Doodad Kind of Town

The 12 Movie Meme
July 31, 2008, 10:04 pm
Filed under: British Comedy, Elia Kazan, Richard Curtis

I’ve been tagged by Rick at Coosa Creek Mambo for the “12 Movies Meme” originated at Lazy Eye Theatre. The idea is to come up with 12 films you would screen if you had your own movie theatre (or the use of someone else’s)

The rules are:

1) Choose 12 Films to be featured. They could be random selections or part of a greater theme. Whatever you want.

2) Explain why you chose the films.

3) Link back to Lazy Eye Theatre so Piper can have hundreds of links and can take those links and spread them all out on the bed and then roll around in them.

4) The people selected then have to turn around and select 5 more people.

Here are my selections – they’re all over the place, but then that’s part of the fun, right? I have six days’ worth of movies, and every day has a theme:

Sunday – “Triumph of the Underdogs” Sports Movies that take place in my home state (Indiana)
Rudy, Hoosiers, Breaking Away

A triple feature, but it’s Sunday, so you have the time.

Besides once I had the theme, I couldn’t bring myself to leave out any one of these. “Rudy” always gets me choked up. “Hoosiers” is dear to my small-town-Indiana, basketball-loving heart. And “Breaking Away” is special to me because it was filmed on and around the Indiana University campus during my sophomore year. If I look real close, I can see myself and a few friends, kind of out of focus and in the background, during the singing of the national anthem just before the big bike race.

Monday – “Television is Evil” night

“A Face in the Crowd,” “Network”

Two great movies about the manipulative, potentially malevolent, power of television. Elia Kazan’s 1957 film “A Face in the Crowd” is a dark and amazingly prescient drama about the rise and fall of a television demagogue. Andy Griffith is “Lonesome Rhodes,” a TV host whose “aw-shucks” folksiness masks his pathological needs for power, control and mass adoration. Strong stuff, great performances. “Network” was similarly ahead of its time in imagining reality television and the decreased significance of network news. And it’s got great, Oscar-winning performances by Peter Finch and Faye Dunaway.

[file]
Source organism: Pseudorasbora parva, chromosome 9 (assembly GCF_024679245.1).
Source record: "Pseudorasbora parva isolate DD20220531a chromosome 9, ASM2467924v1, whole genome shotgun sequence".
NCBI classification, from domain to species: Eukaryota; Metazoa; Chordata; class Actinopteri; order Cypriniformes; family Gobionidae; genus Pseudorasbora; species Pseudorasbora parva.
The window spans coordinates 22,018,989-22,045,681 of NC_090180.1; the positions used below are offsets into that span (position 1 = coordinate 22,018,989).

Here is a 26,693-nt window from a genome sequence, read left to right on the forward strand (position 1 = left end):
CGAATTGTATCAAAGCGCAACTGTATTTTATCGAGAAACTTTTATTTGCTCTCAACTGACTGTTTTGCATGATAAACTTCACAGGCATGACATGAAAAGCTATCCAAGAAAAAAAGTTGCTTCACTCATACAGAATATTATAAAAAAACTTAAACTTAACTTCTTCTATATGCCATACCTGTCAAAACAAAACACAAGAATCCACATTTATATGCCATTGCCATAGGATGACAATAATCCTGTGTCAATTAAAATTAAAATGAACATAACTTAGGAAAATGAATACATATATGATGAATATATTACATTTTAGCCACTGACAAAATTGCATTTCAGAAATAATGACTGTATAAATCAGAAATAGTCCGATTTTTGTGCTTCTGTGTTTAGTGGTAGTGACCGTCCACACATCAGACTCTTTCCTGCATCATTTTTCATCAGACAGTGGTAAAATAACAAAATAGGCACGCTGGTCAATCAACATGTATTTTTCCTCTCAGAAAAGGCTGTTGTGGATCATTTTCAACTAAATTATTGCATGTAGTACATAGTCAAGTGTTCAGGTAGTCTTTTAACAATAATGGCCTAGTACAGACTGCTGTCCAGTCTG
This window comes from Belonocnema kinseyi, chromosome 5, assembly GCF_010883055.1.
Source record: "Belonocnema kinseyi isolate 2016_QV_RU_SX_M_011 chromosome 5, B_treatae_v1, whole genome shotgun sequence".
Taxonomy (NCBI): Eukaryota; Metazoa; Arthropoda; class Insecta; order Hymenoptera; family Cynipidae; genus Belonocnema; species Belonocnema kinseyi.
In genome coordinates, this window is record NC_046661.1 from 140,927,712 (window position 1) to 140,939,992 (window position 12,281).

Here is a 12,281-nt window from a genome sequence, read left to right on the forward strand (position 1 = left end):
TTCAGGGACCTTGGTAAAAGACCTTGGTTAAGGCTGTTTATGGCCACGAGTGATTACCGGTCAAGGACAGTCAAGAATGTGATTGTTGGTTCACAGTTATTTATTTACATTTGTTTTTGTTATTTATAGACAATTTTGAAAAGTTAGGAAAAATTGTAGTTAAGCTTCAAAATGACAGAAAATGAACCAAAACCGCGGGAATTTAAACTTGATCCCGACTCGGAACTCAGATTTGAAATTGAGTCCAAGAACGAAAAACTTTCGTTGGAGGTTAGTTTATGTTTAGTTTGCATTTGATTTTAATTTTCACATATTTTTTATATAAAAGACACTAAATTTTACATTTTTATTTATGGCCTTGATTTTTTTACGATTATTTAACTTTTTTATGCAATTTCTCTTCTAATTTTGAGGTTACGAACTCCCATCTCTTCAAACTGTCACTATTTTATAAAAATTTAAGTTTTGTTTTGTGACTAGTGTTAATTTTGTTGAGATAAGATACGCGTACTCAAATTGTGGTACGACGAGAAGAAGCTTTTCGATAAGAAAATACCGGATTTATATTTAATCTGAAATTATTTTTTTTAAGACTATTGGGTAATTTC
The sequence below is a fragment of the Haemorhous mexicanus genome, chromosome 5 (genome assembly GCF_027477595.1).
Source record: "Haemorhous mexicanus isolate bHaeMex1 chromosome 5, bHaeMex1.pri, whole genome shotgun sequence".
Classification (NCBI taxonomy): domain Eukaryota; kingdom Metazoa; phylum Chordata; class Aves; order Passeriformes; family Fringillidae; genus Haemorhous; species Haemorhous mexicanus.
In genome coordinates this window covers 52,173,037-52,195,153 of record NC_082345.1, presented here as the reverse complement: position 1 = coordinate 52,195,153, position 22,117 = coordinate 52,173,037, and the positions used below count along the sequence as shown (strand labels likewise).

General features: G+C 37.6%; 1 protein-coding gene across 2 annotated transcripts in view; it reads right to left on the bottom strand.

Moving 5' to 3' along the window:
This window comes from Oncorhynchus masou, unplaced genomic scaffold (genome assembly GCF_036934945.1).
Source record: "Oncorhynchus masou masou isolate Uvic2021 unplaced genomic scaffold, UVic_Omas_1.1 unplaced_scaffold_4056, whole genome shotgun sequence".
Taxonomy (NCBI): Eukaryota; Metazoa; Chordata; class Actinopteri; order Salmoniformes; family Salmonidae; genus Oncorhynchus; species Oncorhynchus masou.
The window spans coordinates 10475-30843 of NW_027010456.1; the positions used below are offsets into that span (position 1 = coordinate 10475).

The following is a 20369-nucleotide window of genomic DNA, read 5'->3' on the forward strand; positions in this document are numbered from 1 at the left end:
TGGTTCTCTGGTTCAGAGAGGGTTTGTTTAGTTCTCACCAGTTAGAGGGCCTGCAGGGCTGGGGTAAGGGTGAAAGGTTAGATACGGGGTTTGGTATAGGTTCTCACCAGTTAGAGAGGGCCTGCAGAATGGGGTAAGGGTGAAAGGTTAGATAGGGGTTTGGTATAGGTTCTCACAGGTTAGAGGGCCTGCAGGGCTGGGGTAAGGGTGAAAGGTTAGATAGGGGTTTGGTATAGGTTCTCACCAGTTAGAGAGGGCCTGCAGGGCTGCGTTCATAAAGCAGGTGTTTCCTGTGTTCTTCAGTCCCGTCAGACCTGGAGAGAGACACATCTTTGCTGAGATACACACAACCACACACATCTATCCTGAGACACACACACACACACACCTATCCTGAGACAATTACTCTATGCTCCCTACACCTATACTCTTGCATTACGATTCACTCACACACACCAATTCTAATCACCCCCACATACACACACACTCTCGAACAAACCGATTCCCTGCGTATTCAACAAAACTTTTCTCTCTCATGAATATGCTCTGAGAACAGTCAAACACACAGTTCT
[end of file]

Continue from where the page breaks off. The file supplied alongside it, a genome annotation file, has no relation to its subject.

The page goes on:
Tuesday – “Overlooked Musicals” night

“Pennies from Heaven,” “It’s Always Fair Weather”

Two good musicals that aren’t often screened or discussed. “Pennies from Heaven” did poorly at the box office and not much better with critics. Despite all the tap-dancing, it was a deeply dark film in which Steve Martin played a less-than-likable character; those who came expecting “The Jerk: the Musical” were left scratching their heads. But I saw it again recently, and it holds up very well. It deserves to be re-evaluated. “It’s Always Fair Weather” was the final Gene Kelly-Stanley Donen collaboration, and the one everyone forgets about. But this tale of three old Army buddies (Kelly, Dan Dailey and Michael Kidd) who reunite in New York is quite delightful. And it’s got Kelly dancing on roller skates 25 years before he attempted it again in “Xanadu.”

Wednesday – “Communists in Love” night

“Reds,” “Ninotchka”

Who but Warren Beatty could make a three-hour drama about the only American buried in the Kremlin into something, well, sexy? (The Russian Revolution is depicted as a montage of spirited political rallies and equally spirited bedroom interludes between Beatty and Diane Keaton; trust me, it’s way more exciting than his character’s real-life book “Ten Days that Shook the World.” ) But it ends badly, so you’ll need to lighten up afterwards.Which is why I’ve chosen “Ninotchka,” the classic Lubitsch comedy in which Greta Garbo’s dour Comrade succumbs to the decadent charms of Paris, champagne and Melvyn Douglas.

Thursday – “Obscure ’80s British Comedy” night

“Morons from Outer Space,” “The Tall Guy” Just because they’re funny, I haven’t seen them in a long time, and I think they’d be fun to watch with a lot of other people. A friend brought over the video of “Morons” to cheer me up when I was recovering from foot surgery in 1989, and I remember laughing my ass off. “The Tall Guy” was the first film written by Richard Curtis (who went on to bigger and better things like “Four Weddings and a Funeral,” “Notting Hill” and so on.) It’s sweet and goofy, and the highlight is a wickedly funny spoof of the “Les Miserables”-style stage musicals popular in the late 80s: “Elephant Man: The Musical.”

Friday – “Lawrence of Arabia” night

“Lawrence of Arabia”

Because I’ve never seen it on the big screen, which means I’ve never really seen it. And it’s too long to be part of a double feature. It can stand all on its own.